Rusty Blade Found In An Attic Turns Out To Be A Priceless Samurai Sword From The 12th Century.
If you’ve ever thought that your attic was just full of old junk, you may want to think again.
A rusty blade pulled from an attic decades ago was just revealed to be one of the oldest Japanese samurai swords in existence.
The sword was found covered in rust, in the attic of the Kasuga Taisha shrine in Japan.
Though the discovery of the sword actually took place in 1939, it was only this year that the shrine’s officials realized what the blade actually was.
During a ceremony that takes place every 20 years, the officials sharpened the blades to honor the traditional ceremony of shrine building.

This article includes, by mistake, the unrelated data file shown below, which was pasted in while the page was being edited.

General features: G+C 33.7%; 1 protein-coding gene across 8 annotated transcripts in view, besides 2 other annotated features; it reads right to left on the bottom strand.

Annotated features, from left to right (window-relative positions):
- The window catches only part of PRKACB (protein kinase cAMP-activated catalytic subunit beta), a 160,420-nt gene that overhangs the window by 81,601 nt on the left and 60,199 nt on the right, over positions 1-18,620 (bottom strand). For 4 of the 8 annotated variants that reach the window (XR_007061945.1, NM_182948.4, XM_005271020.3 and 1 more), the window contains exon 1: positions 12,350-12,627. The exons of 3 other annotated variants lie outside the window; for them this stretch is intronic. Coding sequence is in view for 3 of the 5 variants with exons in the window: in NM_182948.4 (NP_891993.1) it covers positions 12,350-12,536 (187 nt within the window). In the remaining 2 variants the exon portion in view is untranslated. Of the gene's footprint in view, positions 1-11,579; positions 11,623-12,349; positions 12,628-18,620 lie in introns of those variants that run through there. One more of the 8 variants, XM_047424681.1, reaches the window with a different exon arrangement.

When the blade was cleaned, the sword was discovered to be from the 12th century, making it one of the oldest in existence.
The 32-inch sword, known as a kohoki, was likely an heirloom sword, made for a samurai and passed down through his family.
Experts believe it was crafted during the Heian Period (794-1185) and given to the shrine as a gift sometime between the Nanboku-Cho Period (1336-1392) and the Muromachi Period (1338-1573).
The blade has a characteristic curved shape, which helped experts date it, as ancient Japanese swords, found in ruins or other temples, were known to be straight.
As well as the blade itself, experts have been studying the handle and the exterior portions of the sword.
Though there is no craftsman signature, some experts believe that the blade could have been made by a famed swordsmith known as Yasutsuna, as blades are known to have been made by him carry some of the same patterns as the kohoki.
Along with the kohoki, 12 other blades were found in the Kasuga Taisa shrine’s attic, though none as ancient or valuable as the kohoki.
After it was cleaned and examined, the sword was placed on display at the Kasugataisha Museum at the Kasuga Taisha shrine, where it will stay through the end of March.